Sometimes a door is well, just a door. Other times, they are THE design statement of a room or entry. Doors are so commonplace in our lives they tend to not get much thought. Unless you’re an architect or an interior designer, then doors become a very serious consideration. It was the same for ancient Egyptians who represented double doors in paintings of the tombs. This is the start of the recorded history of doors.
King Solomon’s temple doors, made of olive wood, were noted in the bible (I Kings 31-35.) During these early biblical times many types of timber were used for doors including cypress, cedar, elm and oak.
In late 2010, archeologists unearthed a 5,000 year old door in Zurich. It is thought to be the oldest door ever found in Europe. It was made from ancient poplar wood with hinges and unusual planks holding it together.
Fast forward to modern times and you’ll find the door hasn’t changed much. It’s still hinged and replete with door handle or knob and often times a door knocker. Materials are varied but many types of wood especially oak remain popular. Mass manufactured doors took over the majority of the market of handcrafted custom doors here in the US but there are still many upscale homes which require custom doors.
We often spend some time on this aspect of design as we are trying to encapsulate the entire design concept into one door! Talk about pressure! One of my favorite things to do is to add an old antique door somewhere completely unexpected into my interiors. I’ll save those pics for another post!
Detail of the front door to Westminster Abbey in England which is thought to be the oldest door in England.
Shown here is the intricate metal work of the front door to Notre Dame Cathedral in Paris, France.
You might think the living room an odd place to hang a chandelier. However, despite their seemingly non-traditional nature, they were commonplace in many rooms of homes and palaces from 12th century on. Let’s revisit a bit of the chandelier’s history to find out just how far these beautiful fixtures have come.
The first known chandeliers were created for medieval places of assembly around the 12th century. Their construction was that of a wooden cross with candles attached to the top of each of the four arms. They were then rigged with rope from a hook in the ceiling and over to be secured on the wall. Perhaps they were very primitive and very basic, but a good beginning nonetheless.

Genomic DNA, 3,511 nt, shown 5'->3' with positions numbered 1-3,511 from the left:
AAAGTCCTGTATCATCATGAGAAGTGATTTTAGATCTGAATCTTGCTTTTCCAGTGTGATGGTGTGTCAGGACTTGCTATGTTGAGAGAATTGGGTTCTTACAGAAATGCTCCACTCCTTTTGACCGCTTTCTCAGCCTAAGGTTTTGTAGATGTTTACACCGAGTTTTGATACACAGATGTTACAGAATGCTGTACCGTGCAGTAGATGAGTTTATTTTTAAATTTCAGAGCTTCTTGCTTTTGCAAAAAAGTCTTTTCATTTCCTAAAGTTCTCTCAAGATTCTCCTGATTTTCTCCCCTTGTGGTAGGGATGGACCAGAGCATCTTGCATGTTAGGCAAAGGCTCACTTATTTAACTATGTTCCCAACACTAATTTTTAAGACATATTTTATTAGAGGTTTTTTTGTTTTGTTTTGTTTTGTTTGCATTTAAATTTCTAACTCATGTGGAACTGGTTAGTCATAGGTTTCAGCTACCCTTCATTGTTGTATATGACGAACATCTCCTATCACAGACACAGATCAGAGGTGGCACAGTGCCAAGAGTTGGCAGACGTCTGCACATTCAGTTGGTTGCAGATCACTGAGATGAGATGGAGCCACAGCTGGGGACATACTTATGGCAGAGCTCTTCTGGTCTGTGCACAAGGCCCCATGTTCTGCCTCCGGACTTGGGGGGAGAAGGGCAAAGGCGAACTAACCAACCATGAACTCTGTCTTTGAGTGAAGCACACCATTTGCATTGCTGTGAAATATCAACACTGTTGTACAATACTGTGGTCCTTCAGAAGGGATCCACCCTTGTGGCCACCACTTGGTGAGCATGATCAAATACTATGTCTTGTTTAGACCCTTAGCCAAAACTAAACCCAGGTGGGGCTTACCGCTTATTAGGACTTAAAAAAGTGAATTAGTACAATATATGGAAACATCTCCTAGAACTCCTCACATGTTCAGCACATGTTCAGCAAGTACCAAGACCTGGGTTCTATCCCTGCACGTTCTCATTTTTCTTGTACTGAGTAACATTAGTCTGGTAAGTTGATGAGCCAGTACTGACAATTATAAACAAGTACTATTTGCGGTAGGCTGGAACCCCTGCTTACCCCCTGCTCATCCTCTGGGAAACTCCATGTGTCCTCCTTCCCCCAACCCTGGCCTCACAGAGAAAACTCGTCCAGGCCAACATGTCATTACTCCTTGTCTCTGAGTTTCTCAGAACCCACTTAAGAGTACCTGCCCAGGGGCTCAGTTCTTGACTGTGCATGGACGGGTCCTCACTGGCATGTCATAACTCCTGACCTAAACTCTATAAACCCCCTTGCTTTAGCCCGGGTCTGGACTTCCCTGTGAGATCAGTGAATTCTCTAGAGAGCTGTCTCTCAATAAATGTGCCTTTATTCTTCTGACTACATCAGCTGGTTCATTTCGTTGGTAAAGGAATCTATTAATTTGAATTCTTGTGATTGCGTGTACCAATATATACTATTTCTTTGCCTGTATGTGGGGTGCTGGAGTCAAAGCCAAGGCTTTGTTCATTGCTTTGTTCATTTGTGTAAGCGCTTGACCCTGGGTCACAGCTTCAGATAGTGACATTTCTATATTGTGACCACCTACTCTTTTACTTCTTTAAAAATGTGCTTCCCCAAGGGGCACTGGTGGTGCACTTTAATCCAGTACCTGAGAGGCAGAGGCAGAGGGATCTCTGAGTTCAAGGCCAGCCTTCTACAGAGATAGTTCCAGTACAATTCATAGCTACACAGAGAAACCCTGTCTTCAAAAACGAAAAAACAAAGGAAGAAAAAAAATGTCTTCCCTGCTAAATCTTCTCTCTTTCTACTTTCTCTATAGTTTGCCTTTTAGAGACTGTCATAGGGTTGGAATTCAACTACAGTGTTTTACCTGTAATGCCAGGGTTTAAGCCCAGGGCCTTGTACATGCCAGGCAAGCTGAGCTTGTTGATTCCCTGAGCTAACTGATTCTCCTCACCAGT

So you’re flipping through your design magazines, or even the latest Restoration Hardware catalog, and might have come across some of these wooden chandeliers. Do you wonder, are these new or modern, what inspired these designs? Who new, these chandeliers have their roots from early 12th century designs!
Oly Isa Wood Chandelier, Available through Interior Designers
Restoration Hardware Chandelier
Restoration Hardware Chandelier
In the 15th century came a more complex design based on a ring or crown with multiple candles secured around it. These new and improved fixtures became popular decorative items in the main rooms of houses and palaces of clergy, merchant class and nobility. These extremely expensive fixtures were a sign of status and wealth. These are still very popular chandeliers even today, and many lighting designers incorporate these 15th century designs into modern day fixtures.
This is a gorgeous crown inspired chandelier designed by Julie Neill Designs.
Carol’s Crown St. Chandelier
Clearly inspired by the crown design concept by Julie Neill Designs.
I find it so fascinating no matter how inventive we are in our designs, and products there is always a trace of the past to be found!